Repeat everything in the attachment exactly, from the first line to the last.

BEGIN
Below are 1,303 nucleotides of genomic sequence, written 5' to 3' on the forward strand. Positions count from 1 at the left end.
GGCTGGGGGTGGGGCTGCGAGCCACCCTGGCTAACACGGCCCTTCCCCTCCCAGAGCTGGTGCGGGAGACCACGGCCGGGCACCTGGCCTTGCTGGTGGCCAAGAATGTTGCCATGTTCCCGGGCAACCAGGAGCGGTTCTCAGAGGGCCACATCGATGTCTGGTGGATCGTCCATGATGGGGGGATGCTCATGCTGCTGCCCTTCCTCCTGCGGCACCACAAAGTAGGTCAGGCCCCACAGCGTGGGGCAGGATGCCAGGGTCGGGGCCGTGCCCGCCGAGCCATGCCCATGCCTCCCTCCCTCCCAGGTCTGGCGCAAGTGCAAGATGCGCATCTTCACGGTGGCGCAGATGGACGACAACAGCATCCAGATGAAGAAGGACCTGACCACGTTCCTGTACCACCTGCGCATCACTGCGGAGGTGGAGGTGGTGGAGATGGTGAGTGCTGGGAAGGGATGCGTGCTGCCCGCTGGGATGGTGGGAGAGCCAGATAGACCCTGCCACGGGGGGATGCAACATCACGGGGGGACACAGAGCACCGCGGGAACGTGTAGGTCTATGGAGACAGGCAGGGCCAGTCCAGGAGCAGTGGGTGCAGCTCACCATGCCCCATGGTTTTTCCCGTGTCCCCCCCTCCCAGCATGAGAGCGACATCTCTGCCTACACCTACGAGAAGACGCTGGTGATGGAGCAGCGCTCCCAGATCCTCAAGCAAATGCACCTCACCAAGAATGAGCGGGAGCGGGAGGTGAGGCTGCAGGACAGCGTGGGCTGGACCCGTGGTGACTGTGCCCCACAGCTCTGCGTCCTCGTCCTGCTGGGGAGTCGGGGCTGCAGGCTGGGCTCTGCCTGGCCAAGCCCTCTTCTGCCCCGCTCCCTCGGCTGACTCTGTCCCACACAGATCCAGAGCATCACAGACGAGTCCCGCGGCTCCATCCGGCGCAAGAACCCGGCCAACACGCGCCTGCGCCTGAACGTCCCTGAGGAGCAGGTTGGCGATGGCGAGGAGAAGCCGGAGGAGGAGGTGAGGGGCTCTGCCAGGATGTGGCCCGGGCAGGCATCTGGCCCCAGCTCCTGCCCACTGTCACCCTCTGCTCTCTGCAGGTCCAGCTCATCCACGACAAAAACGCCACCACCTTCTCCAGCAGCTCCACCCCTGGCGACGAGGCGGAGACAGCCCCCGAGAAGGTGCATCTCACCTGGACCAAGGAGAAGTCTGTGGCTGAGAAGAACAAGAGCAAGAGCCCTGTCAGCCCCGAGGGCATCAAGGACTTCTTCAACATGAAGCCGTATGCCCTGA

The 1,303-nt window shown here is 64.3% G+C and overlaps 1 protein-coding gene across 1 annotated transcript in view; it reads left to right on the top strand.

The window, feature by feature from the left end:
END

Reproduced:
Below are 1,303 nucleotides of genomic sequence, written 5' to 3' on the forward strand. Positions count from 1 at the left end.
GGCTGGGGGTGGGGCTGCGAGCCACCCTGGCTAACACGGCCCTTCCCCTCCCAGAGCTGGTGCGGGAGACCACGGCCGGGCACCTGGCCTTGCTGGTGGCCAAGAATGTTGCCATGTTCCCGGGCAACCAGGAGCGGTTCTCAGAGGGCCACATCGATGTCTGGTGGATCGTCCATGATGGGGGGATGCTCATGCTGCTGCCCTTCCTCCTGCGGCACCACAAAGTAGGTCAGGCCCCACAGCGTGGGGCAGGATGCCAGGGTCGGGGCCGTGCCCGCCGAGCCATGCCCATGCCTCCCTCCCTCCCAGGTCTGGCGCAAGTGCAAGATGCGCATCTTCACGGTGGCGCAGATGGACGACAACAGCATCCAGATGAAGAAGGACCTGACCACGTTCCTGTACCACCTGCGCATCACTGCGGAGGTGGAGGTGGTGGAGATGGTGAGTGCTGGGAAGGGATGCGTGCTGCCCGCTGGGATGGTGGGAGAGCCAGATAGACCCTGCCACGGGGGGATGCAACATCACGGGGGGACACAGAGCACCGCGGGAACGTGTAGGTCTATGGAGACAGGCAGGGCCAGTCCAGGAGCAGTGGGTGCAGCTCACCATGCCCCATGGTTTTTCCCGTGTCCCCCCCTCCCAGCATGAGAGCGACATCTCTGCCTACACCTACGAGAAGACGCTGGTGATGGAGCAGCGCTCCCAGATCCTCAAGCAAATGCACCTCACCAAGAATGAGCGGGAGCGGGAGGTGAGGCTGCAGGACAGCGTGGGCTGGACCCGTGGTGACTGTGCCCCACAGCTCTGCGTCCTCGTCCTGCTGGGGAGTCGGGGCTGCAGGCTGGGCTCTGCCTGGCCAAGCCCTCTTCTGCCCCGCTCCCTCGGCTGACTCTGTCCCACACAGATCCAGAGCATCACAGACGAGTCCCGCGGCTCCATCCGGCGCAAGAACCCGGCCAACACGCGCCTGCGCCTGAACGTCCCTGAGGAGCAGGTTGGCGATGGCGAGGAGAAGCCGGAGGAGGAGGTGAGGGGCTCTGCCAGGATGTGGCCCGGGCAGGCATCTGGCCCCAGCTCCTGCCCACTGTCACCCTCTGCTCTCTGCAGGTCCAGCTCATCCACGACAAAAACGCCACCACCTTCTCCAGCAGCTCCACCCCTGGCGACGAGGCGGAGACAGCCCCCGAGAAGGTGCATCTCACCTGGACCAAGGAGAAGTCTGTGGCTGAGAAGAACAAGAGCAAGAGCCCTGTCAGCCCCGAGGGCATCAAGGACTTCTTCAACATGAAGCCGTATGCCCTGA

The 1,303-nt window shown here is 64.3% G+C and overlaps 1 protein-coding gene across 1 annotated transcript in view; it reads left to right on the top strand.

The window, feature by feature from the left end: